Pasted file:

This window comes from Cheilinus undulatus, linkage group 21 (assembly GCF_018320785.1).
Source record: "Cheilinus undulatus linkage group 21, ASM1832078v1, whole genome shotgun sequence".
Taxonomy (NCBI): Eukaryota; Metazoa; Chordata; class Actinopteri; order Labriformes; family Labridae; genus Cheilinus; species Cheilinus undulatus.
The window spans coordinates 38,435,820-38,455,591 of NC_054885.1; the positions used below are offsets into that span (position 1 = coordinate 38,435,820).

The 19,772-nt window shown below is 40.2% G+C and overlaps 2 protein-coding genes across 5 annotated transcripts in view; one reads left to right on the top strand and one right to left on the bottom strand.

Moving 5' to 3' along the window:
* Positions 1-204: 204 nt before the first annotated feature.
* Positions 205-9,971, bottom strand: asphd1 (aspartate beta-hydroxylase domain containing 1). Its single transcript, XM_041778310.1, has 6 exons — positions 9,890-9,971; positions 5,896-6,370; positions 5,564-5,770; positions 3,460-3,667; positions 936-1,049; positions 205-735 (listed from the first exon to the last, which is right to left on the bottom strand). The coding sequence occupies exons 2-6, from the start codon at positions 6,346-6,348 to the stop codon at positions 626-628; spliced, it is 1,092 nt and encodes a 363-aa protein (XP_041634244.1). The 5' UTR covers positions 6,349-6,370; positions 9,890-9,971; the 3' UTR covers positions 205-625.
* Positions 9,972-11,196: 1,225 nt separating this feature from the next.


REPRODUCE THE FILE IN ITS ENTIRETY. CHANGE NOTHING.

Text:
This window comes from Cheilinus undulatus, linkage group 21 (assembly GCF_018320785.1).
Source record: "Cheilinus undulatus linkage group 21, ASM1832078v1, whole genome shotgun sequence".
Taxonomy (NCBI): Eukaryota; Metazoa; Chordata; class Actinopteri; order Labriformes; family Labridae; genus Cheilinus; species Cheilinus undulatus.
The window spans coordinates 38,435,820-38,455,591 of NC_054885.1; the positions used below are offsets into that span (position 1 = coordinate 38,435,820).

The 19,772-nt window shown below is 40.2% G+C and overlaps 2 protein-coding genes across 5 annotated transcripts in view; one reads left to right on the top strand and one right to left on the bottom strand.

Moving 5' to 3' along the window:
* Positions 1-204: 204 nt before the first annotated feature.
* Positions 205-9,971, bottom strand: asphd1 (aspartate beta-hydroxylase domain containing 1). Its single transcript, XM_041778310.1, has 6 exons — positions 9,890-9,971; positions 5,896-6,370; positions 5,564-5,770; positions 3,460-3,667; positions 936-1,049; positions 205-735 (listed from the first exon to the last, which is right to left on the bottom strand). The coding sequence occupies exons 2-6, from the start codon at positions 6,346-6,348 to the stop codon at positions 626-628; spliced, it is 1,092 nt and encodes a 363-aa protein (XP_041634244.1). The 5' UTR covers positions 6,349-6,370; positions 9,890-9,971; the 3' UTR covers positions 205-625.
* Positions 9,972-11,196: 1,225 nt separating this feature from the next.